In today’s unpredictable economy, all professionals should be prepared to react quickly and positively should their employment become unstable. Even those who feel most secure and consistently perform at high levels are vulnerable to threats beyond their control, like a company downsizing, filing for bankruptcy protection or going out of business altogether. In many cases, it doesn’t matter how good you are at your job or how hard you work.

Since the recession began in December 2007, the economy has shed 4.4 million jobs, bringing the unemployment rate to nearly nine per cent. But the lay off numbers are not bad as they seem.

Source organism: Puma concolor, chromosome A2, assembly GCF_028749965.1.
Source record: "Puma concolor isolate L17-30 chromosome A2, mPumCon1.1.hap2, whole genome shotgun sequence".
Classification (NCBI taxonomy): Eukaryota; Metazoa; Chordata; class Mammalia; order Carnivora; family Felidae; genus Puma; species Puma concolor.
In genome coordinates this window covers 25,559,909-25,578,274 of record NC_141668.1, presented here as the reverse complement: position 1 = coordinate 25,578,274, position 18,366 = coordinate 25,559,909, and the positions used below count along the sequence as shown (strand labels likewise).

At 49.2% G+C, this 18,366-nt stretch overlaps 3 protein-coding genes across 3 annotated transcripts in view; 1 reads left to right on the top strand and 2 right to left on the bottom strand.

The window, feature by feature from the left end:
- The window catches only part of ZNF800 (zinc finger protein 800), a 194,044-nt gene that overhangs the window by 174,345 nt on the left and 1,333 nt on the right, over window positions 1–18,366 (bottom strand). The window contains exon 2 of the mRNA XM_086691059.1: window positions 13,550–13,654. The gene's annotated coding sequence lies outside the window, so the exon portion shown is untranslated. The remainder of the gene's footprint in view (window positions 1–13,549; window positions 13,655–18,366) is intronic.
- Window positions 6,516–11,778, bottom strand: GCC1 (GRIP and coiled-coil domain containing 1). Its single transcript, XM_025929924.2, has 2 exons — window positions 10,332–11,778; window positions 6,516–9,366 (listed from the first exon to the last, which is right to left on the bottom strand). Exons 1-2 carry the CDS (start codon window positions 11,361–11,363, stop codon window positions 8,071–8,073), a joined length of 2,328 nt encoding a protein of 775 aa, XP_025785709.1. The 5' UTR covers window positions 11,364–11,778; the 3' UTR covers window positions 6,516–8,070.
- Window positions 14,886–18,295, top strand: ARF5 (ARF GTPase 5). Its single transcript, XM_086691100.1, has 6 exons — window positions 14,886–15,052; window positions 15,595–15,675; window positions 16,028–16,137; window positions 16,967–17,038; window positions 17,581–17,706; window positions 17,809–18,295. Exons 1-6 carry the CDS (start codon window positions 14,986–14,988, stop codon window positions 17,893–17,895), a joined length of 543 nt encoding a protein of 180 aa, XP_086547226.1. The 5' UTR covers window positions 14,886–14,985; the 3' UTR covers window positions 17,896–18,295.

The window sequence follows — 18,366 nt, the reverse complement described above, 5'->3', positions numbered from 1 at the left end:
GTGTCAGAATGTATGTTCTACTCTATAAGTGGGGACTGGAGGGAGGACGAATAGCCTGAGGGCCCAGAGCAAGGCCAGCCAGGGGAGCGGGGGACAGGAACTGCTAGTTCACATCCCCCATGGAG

Unfortunately, the hemorrhaging doesn’t appear to be stopping anytime soon. Economists agree the labor market’s pain will likely continue into 2010. Some firms’ layoff strategies actually end up hurting the business.

Everything you need to know about:

How to handle a layoff in Canada

Recession or not, it’s always a good idea to plan ahead for potential career derailments before they happen. Preparing for a layoff can help ensure you have enough money saved to live on while you’re unemployed, give you an advantage in finding a new job and minimize the stress involved in this painful situation. Here are steps you can take to help keep a layoff from hitting you too hard.

1. Stay in the game

Always have a passive job search in progress. Keep your r



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